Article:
Markets, States, and Democracy: The Political Economy of Post-Communist Transformation

By Beverly Crawford | Go to book overview

Foreword

DIETER DETTKE

This publication is a critical evaluation of the post-communist economic transformation process in Eastern Europe and of Western aid programs. By focusing on (but not limiting ourselves to) the political economy in Eastern Europe, major difficulties and deficiencies both of reform programs in individual Eastern European countries and of Western aid became apparent.

The changes that were necessary after the revolution of 1989-1990 amounted de facto to the erection of an entirely new economy and at the same time the creation of new democratic institutions, all juxtaposed against the virtual absence of a tradition of functioning institutions of civil society. Therefore, the term "transformation" is almost a euphemism in view of the magnitude of the task that the new post-communist governments had to shoulder.

The term "revolution," too, needs qualification and interpretation, because the events of 1989-1990 were less the result of an overthrow of communist regimes than of a massive implosion of a system that failed miserably to meet the social, political, and economic expectations that it had created. Although there is no lack of victory theories to assert that capitalism--as a result of the triumph of the West in the competition of the two systems--defeated communism, the true story of the demise of communism looks more like a process of self-shackling and finally self-destruction, perhaps best described by Sir Karl Popper:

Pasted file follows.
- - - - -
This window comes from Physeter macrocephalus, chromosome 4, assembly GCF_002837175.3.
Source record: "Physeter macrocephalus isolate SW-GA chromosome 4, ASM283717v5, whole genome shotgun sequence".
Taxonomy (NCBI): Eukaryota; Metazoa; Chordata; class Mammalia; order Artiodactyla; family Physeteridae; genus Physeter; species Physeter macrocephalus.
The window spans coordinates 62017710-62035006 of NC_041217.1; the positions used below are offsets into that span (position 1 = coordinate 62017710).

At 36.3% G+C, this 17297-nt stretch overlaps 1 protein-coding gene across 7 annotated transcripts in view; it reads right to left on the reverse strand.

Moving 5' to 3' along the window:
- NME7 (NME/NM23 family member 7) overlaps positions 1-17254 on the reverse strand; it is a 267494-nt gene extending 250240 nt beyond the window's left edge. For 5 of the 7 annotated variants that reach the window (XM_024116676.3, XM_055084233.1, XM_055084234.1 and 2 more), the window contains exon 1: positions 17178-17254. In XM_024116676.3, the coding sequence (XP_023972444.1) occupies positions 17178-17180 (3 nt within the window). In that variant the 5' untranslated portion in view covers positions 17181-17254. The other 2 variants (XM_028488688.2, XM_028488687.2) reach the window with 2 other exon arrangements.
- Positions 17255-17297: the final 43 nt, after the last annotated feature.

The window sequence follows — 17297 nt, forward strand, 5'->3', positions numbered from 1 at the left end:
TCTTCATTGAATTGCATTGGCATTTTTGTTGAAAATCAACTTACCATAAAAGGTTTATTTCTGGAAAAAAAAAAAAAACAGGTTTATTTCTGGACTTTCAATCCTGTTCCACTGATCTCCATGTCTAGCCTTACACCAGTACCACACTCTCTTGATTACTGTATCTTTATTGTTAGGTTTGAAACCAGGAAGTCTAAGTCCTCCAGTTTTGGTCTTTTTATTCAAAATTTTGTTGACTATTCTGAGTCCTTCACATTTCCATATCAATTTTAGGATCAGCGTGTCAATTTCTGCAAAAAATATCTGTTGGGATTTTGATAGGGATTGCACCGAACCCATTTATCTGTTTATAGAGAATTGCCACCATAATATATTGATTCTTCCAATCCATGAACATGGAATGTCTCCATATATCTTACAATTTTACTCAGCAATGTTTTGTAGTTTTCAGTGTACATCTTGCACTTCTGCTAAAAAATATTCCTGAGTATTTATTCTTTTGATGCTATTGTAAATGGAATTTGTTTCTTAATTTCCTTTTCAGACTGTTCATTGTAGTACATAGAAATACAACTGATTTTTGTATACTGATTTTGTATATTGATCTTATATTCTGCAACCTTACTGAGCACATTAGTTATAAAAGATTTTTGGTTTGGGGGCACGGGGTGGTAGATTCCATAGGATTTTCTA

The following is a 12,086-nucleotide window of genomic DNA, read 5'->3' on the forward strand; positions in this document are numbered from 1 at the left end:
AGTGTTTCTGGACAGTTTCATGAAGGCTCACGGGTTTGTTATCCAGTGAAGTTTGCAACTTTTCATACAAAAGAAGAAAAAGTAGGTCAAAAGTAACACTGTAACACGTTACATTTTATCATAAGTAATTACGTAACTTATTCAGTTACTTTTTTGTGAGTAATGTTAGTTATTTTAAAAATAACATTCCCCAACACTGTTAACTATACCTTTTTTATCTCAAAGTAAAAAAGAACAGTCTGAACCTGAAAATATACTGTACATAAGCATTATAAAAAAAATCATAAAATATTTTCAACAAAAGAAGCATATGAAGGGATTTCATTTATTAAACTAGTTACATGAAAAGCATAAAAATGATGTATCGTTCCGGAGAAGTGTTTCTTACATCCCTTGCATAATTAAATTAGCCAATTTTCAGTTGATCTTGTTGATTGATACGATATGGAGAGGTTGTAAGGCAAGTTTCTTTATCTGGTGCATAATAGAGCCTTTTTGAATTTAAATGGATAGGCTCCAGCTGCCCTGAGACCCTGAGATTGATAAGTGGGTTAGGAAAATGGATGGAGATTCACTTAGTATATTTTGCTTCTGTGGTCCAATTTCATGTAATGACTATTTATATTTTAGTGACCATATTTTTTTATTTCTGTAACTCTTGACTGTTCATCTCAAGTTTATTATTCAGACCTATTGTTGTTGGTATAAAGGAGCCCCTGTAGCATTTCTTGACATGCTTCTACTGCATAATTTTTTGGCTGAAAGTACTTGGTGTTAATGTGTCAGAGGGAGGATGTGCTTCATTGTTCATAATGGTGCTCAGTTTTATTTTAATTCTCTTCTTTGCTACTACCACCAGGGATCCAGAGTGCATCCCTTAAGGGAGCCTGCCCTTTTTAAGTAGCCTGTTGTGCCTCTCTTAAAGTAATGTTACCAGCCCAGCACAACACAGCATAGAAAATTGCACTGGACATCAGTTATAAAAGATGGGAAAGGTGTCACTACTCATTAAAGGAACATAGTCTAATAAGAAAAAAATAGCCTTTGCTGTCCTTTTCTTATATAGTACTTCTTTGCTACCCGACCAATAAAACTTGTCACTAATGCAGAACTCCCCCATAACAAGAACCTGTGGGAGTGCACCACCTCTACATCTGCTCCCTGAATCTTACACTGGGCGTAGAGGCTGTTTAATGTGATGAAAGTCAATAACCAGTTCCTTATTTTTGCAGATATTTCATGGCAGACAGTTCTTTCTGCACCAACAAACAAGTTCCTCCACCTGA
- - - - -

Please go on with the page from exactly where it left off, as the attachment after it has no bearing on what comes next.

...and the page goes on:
The road to serfdom leads to the disappearance of free and rational discussion; or, if you prefer, of the free market of ideas. But this has the most devastating effect on everybody, the so-called leaders included. It leads to a society in which empty verbiage rules the day; verbiage consisting very largely of lies issued by the leaders mainly for no purpose other than self-confirmation and self-glorification. But this marks the end of their ability to think. They themselves become the slaves of their lies, like everybody else. It is also the end of their ability to rule. They disappear, even as despots. (Sir Karl Popper, "Address Before the American Economic Association," New Orleans, January 4, 1992)

-vii-

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